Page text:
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    Plastic Bag Recycling Hits Record High: Report

    The recycling of plastic bags and film reached a record high across the United States in 2008, as part of a rising national recycling trend, according to a recycling report conducted by Sonoma, Calif.-based Moore Recycling Associates, Inc.

    The recycling of plastic bags and film reached a record high across the United States in 2008, as part of a rising national recycling trend, according to a recycling report conducted by Sonoma, Calif.-based Moore Recycling Associates, Inc. The “2008 National Post-Consumer Recycled Plastic Bags and Film Report” further found that an estimated 832,394,000 pounds of post-consumer film (including plastic bags and product wraps) were recovered in 2008, representing a 28 percent increase in bag and film recycling since 2005.

    This growth in recycling was attributable to greater consumer access to collection programs, mainly at large grocery and retail stores, as well as by new markets for recycled materials, noted the report, which was based on information received from 79 domestic processors, end-users of film material and exporters. In fact, the recycling numbers reported likely understate actual bag and film recycling, since export data is harder to obtain than data on domestic recycling, and in 2008 there was a shift toward export markets the report said, adding that data collection also was affected by the rapid spike in the number of collection programs as many retailers introduced programs to recover post-consumer plastic bags and product wraps from shoppers. There are currently retail store collection programs in all 50 states.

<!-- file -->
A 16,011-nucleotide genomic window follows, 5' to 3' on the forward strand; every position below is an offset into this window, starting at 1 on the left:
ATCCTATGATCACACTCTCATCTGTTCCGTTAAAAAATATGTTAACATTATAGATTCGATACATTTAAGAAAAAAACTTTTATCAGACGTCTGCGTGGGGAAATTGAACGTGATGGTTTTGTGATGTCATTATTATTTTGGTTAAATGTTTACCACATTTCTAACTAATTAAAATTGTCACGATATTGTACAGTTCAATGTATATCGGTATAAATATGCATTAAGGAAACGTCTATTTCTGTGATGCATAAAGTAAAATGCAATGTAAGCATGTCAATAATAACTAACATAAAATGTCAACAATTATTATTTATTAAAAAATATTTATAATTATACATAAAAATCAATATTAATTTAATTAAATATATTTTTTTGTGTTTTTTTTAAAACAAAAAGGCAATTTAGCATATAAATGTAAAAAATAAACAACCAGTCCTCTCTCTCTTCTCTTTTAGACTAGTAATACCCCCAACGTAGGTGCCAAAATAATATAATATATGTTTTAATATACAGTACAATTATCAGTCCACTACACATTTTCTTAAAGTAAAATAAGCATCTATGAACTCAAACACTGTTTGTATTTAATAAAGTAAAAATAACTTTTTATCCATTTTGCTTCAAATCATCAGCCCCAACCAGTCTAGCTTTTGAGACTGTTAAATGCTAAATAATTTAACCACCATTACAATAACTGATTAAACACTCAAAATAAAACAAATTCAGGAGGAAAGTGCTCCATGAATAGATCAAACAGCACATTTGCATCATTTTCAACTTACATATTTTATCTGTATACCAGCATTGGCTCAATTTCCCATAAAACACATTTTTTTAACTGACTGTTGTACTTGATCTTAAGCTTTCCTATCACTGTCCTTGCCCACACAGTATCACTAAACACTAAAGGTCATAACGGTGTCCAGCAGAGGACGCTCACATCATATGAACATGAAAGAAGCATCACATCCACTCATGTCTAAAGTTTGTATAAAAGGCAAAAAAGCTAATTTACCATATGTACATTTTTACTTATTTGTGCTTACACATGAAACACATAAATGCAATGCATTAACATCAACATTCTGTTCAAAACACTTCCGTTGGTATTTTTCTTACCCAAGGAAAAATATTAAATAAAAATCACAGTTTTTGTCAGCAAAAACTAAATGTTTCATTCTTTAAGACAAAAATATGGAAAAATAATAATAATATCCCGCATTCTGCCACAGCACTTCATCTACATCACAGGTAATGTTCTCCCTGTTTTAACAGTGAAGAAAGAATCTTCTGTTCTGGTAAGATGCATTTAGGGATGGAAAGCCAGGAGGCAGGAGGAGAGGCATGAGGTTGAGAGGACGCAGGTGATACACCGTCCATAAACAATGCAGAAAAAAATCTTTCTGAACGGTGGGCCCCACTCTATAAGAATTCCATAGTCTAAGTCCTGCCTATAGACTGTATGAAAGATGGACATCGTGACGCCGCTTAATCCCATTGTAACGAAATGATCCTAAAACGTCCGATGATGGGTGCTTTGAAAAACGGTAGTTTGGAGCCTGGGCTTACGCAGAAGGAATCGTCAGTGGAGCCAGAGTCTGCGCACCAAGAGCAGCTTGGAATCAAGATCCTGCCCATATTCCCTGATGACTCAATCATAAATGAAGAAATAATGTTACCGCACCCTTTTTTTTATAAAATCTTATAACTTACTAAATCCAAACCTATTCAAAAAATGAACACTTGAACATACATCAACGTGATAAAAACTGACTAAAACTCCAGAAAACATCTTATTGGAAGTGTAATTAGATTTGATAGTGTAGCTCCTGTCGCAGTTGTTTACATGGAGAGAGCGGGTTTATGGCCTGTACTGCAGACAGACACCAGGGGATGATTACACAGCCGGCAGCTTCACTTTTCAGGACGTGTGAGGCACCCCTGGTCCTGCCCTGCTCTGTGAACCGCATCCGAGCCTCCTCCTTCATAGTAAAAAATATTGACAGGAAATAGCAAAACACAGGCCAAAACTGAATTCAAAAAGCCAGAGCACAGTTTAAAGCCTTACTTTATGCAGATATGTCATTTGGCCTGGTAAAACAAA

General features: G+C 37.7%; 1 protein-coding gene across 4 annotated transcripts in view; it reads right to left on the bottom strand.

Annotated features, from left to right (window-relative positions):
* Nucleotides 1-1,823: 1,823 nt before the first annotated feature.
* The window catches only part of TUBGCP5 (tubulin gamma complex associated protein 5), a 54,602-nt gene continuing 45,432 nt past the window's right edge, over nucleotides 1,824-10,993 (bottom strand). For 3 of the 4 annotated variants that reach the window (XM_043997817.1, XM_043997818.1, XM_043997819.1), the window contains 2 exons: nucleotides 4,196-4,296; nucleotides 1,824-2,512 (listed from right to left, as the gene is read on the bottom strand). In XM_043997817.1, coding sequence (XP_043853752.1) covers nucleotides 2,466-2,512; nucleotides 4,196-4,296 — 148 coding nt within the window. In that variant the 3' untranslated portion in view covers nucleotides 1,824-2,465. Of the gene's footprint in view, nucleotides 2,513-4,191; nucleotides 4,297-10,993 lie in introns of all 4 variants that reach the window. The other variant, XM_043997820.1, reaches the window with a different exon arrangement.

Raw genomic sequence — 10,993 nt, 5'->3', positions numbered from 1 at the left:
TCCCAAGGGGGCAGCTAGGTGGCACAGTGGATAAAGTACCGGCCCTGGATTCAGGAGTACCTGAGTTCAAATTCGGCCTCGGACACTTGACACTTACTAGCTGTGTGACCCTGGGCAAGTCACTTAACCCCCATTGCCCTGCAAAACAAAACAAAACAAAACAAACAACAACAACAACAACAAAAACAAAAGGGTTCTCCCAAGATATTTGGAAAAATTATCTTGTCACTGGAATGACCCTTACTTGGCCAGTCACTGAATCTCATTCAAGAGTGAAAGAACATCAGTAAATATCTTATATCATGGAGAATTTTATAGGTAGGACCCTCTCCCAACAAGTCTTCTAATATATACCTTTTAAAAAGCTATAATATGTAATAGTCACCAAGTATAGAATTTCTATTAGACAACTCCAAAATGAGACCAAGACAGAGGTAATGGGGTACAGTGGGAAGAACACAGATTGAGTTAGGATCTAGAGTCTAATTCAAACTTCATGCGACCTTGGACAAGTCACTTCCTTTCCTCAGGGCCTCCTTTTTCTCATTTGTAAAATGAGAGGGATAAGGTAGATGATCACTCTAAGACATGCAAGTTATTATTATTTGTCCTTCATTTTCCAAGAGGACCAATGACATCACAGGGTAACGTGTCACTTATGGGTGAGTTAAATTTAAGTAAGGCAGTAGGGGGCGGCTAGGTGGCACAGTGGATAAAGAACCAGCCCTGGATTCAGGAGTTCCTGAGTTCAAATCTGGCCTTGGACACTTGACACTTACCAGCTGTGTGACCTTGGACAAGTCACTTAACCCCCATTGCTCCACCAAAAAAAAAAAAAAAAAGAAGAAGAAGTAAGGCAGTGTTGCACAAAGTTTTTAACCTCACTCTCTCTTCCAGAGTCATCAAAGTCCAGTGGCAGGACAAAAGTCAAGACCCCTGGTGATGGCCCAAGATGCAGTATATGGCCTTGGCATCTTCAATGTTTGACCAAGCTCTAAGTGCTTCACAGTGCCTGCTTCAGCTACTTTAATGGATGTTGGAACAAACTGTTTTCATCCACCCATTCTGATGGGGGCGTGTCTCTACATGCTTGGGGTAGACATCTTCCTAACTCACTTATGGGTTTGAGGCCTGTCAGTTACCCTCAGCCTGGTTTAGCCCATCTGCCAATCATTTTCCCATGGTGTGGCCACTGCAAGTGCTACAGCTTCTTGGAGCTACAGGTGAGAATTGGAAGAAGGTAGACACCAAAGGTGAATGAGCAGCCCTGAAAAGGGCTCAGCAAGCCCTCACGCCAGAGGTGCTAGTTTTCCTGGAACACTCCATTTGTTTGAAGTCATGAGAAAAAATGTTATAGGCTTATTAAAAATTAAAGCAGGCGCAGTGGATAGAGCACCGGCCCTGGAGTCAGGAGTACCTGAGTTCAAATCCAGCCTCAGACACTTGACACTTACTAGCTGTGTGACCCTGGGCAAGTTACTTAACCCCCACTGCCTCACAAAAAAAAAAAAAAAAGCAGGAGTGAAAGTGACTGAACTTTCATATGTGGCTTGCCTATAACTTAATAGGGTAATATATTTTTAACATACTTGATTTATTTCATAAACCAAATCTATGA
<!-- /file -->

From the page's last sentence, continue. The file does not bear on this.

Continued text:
“More Americans are recycling plastic bags and film than ever before, driven by a growing recognition that plastic is a valuable resource – too valuable to waste,” said Steve Russell, VP of plastics for the Arlington, Va.-based American Chemistry Council (ACC), which represents the leading companies engaged in the business of chemistry. “Recovered plastic bags and wraps can be recycled into many useful products, including durable backyard decking, fencing, railings, shopping carts and, of course, new bags. Increased recycling of bags and film is good for the environment and good for the economy.”

    Added Russell, “ACC will continue to work with grocers, retailers, communities and policymakers around the country to educate consumers and promote plastic recycling.”

    Spearheading the burgeoning number of bag and film recycling programs are plastic bag manufacturers, according to ACC, which noted that last year, the Progressive Bag Affiliates unveiled a landmark recycling goal of 40 percent recycled content in all plastic shopping bags made by such companies by 2015. When fully rolled out, the Full Circle Recycling Initiative will lower greenhouse gas emissions by 463 million pounds, conserve enough energy (mostly natural gas) to heat 200,000 homes, and reduce waste by 300 million pounds annually.

    In support of that goal, plastic bag maker Hilex Poly expanded its recycling operations in North Vernon, Ind., and California, New York, Rhode Island and Delaware, in addition to some major jurisdictions such as Chicago and Tuscon, have recently implemented laws requiring stores to accept plastic bags and film for recycling.

    While composite lumber is still the major market for recycled plastic bags and film, there was a notable increase in international demand for scrap plastic film, ACC said.

    “2008 National Post-Consumer Recycled Plastic Bags and Film Report” is available on www.americanchemistry.com/plastics.

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